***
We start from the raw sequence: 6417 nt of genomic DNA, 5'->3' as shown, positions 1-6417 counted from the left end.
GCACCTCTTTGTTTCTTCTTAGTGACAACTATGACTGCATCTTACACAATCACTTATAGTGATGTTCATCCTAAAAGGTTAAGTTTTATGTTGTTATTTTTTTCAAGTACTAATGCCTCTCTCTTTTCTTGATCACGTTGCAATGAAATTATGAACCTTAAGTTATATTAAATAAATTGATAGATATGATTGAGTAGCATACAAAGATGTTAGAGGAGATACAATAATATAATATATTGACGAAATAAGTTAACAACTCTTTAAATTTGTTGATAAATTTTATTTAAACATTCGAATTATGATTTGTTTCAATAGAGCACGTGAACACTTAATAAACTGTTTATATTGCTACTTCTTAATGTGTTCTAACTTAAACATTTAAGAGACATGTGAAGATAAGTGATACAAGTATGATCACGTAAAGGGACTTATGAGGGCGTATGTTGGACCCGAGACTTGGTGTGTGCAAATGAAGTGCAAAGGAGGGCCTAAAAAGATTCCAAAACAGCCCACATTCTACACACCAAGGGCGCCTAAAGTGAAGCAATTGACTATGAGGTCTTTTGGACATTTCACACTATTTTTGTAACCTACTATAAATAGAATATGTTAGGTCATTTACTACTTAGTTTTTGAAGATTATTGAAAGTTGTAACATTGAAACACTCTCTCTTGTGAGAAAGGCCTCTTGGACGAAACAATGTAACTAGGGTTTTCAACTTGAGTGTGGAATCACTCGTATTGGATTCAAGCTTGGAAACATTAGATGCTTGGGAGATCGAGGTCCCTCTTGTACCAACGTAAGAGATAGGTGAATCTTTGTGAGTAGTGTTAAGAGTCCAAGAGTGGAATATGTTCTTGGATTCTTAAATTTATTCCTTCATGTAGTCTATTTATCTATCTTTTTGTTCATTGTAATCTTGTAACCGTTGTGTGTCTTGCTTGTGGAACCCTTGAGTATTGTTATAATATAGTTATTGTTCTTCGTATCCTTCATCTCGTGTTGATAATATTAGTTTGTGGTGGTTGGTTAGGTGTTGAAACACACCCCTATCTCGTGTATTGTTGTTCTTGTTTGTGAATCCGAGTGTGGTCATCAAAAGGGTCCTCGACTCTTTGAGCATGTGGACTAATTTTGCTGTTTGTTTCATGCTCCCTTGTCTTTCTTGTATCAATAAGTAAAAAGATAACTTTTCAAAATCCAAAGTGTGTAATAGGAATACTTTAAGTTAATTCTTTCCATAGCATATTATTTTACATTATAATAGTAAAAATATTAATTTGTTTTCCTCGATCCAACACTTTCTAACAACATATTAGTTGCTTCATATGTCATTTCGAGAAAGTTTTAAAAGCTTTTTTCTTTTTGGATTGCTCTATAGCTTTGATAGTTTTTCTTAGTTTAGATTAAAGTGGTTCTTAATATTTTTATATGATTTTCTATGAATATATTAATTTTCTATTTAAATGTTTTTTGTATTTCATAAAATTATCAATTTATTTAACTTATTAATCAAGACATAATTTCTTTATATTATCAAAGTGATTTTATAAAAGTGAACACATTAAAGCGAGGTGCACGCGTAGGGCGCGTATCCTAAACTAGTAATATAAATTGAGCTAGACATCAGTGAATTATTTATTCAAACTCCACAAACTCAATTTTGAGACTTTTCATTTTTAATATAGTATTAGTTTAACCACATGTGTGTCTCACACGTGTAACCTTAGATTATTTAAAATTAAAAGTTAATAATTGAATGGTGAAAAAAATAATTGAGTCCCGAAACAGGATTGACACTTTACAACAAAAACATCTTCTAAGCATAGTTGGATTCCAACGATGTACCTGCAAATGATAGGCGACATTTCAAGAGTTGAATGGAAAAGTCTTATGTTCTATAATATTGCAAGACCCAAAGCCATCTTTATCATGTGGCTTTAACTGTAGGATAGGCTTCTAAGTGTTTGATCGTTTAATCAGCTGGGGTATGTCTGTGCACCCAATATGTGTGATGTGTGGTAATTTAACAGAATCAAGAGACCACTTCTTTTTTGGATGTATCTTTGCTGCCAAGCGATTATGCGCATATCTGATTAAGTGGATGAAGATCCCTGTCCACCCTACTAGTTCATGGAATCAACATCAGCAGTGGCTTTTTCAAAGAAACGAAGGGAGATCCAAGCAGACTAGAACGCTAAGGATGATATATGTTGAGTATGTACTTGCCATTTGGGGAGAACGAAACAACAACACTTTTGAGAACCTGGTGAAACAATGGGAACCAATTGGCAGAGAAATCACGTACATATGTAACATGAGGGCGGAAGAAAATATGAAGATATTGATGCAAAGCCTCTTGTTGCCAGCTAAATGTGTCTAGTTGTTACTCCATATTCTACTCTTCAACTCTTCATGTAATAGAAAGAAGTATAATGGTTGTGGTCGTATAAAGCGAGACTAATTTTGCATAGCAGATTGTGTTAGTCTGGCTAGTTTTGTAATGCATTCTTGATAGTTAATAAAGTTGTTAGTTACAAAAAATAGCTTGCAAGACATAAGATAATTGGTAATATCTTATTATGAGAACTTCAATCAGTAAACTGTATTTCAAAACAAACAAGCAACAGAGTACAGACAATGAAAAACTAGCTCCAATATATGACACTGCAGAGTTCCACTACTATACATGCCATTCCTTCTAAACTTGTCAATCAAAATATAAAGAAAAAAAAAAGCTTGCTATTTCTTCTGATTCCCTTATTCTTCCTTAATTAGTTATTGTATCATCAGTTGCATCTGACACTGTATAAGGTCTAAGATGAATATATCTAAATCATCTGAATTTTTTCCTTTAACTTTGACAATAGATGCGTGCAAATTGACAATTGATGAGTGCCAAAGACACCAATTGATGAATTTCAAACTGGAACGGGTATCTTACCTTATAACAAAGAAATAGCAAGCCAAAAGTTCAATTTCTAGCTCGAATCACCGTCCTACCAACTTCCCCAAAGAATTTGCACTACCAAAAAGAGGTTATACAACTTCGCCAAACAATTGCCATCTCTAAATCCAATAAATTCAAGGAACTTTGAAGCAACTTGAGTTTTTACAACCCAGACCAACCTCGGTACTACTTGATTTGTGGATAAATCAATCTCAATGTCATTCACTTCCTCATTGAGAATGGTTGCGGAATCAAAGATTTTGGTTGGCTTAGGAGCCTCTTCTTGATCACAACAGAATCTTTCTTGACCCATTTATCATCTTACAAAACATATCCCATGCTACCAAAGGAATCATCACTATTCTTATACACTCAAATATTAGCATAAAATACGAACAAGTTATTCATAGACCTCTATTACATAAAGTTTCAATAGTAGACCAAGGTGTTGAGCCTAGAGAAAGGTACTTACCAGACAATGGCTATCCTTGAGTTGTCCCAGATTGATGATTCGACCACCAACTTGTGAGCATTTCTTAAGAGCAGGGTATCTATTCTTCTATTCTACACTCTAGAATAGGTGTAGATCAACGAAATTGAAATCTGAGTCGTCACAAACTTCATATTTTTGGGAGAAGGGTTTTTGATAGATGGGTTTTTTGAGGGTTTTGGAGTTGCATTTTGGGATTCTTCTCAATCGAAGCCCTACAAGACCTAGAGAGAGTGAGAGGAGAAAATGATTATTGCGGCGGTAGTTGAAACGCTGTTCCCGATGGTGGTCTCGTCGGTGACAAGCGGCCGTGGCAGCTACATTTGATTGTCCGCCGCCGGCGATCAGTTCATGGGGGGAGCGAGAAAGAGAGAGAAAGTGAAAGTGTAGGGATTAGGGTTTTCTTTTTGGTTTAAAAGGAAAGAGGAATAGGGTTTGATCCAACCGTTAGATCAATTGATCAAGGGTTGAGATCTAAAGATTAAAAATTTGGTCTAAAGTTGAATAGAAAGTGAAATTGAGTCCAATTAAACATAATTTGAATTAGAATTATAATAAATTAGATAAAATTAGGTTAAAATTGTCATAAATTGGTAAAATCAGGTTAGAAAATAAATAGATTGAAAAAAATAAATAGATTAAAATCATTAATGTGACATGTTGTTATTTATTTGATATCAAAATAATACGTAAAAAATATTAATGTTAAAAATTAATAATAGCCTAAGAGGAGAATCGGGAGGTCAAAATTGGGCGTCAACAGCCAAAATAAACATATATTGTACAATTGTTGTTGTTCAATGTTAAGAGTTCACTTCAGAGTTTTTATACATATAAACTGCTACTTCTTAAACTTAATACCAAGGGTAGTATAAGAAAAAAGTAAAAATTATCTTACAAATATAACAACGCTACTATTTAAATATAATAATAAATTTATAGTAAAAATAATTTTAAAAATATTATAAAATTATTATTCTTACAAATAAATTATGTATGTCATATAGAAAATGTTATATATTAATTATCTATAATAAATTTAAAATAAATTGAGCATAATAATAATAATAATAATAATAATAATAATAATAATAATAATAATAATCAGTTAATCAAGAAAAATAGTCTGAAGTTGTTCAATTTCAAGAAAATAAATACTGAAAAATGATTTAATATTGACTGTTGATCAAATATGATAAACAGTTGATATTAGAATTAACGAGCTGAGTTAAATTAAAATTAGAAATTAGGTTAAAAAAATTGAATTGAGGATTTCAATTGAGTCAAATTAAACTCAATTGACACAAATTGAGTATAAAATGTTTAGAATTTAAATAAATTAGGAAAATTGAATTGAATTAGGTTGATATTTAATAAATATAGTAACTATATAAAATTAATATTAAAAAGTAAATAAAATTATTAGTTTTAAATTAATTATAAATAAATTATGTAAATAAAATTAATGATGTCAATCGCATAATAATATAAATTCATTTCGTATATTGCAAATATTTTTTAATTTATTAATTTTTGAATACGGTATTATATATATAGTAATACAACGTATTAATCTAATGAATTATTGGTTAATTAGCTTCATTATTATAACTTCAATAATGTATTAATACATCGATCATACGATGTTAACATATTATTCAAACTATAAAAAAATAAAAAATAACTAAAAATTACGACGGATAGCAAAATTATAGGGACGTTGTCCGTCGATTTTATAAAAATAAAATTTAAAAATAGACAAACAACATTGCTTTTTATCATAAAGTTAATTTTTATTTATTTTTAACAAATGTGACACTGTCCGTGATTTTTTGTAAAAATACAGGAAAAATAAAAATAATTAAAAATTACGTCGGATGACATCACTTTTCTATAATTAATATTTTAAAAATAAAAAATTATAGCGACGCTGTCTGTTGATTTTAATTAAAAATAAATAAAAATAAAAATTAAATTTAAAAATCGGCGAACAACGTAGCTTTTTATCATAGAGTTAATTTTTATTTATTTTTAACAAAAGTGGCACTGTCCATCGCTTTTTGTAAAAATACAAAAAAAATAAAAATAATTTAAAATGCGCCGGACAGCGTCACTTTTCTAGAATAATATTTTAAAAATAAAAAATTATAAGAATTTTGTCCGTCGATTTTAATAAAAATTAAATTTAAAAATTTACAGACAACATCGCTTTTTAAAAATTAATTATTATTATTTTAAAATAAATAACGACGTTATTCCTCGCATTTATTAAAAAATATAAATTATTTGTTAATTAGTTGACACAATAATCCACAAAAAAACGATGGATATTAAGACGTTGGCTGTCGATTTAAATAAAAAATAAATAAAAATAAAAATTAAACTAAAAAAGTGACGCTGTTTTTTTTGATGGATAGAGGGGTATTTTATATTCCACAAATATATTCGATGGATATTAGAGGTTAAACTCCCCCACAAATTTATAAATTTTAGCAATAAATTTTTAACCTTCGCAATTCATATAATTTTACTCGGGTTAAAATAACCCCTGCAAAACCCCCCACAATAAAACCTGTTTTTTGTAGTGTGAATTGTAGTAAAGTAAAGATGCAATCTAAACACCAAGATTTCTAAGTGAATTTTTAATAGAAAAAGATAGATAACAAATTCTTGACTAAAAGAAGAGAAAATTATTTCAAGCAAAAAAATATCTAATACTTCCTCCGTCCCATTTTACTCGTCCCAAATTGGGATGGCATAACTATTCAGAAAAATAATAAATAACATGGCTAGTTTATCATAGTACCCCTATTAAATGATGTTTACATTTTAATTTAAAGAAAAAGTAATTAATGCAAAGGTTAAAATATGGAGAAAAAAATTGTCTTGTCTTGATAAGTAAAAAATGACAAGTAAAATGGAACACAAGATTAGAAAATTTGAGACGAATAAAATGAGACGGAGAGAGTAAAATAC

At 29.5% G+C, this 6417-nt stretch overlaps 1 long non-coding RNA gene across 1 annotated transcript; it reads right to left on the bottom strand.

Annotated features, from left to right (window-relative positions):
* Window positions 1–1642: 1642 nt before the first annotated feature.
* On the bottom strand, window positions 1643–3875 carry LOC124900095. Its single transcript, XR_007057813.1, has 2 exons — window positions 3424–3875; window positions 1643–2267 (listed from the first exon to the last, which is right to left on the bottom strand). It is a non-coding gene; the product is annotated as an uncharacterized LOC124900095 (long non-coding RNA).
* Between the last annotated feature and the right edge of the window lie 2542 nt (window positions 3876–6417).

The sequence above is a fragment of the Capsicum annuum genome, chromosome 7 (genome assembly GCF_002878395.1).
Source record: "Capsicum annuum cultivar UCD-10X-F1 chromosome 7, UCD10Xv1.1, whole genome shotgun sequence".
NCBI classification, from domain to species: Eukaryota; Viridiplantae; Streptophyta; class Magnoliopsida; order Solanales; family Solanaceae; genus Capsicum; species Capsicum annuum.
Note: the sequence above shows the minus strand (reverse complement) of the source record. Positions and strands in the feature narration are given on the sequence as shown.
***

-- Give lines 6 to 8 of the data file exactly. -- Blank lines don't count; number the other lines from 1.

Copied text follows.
* On the bottom strand, window positions 1643–3875 carry LOC124900095. Its single transcript, XR_007057813.1, has 2 exons — window positions 3424–3875; window positions 1643–2267 (listed from the first exon to the last, which is right to left on the bottom strand). It is a non-coding gene; the product is annotated as an uncharacterized LOC124900095 (long non-coding RNA).
* Between the last annotated feature and the right edge of the window lie 2542 nt (window positions 3876–6417).

The sequence above is a fragment of the Capsicum annuum genome, chromosome 7 (genome assembly GCF_002878395.1).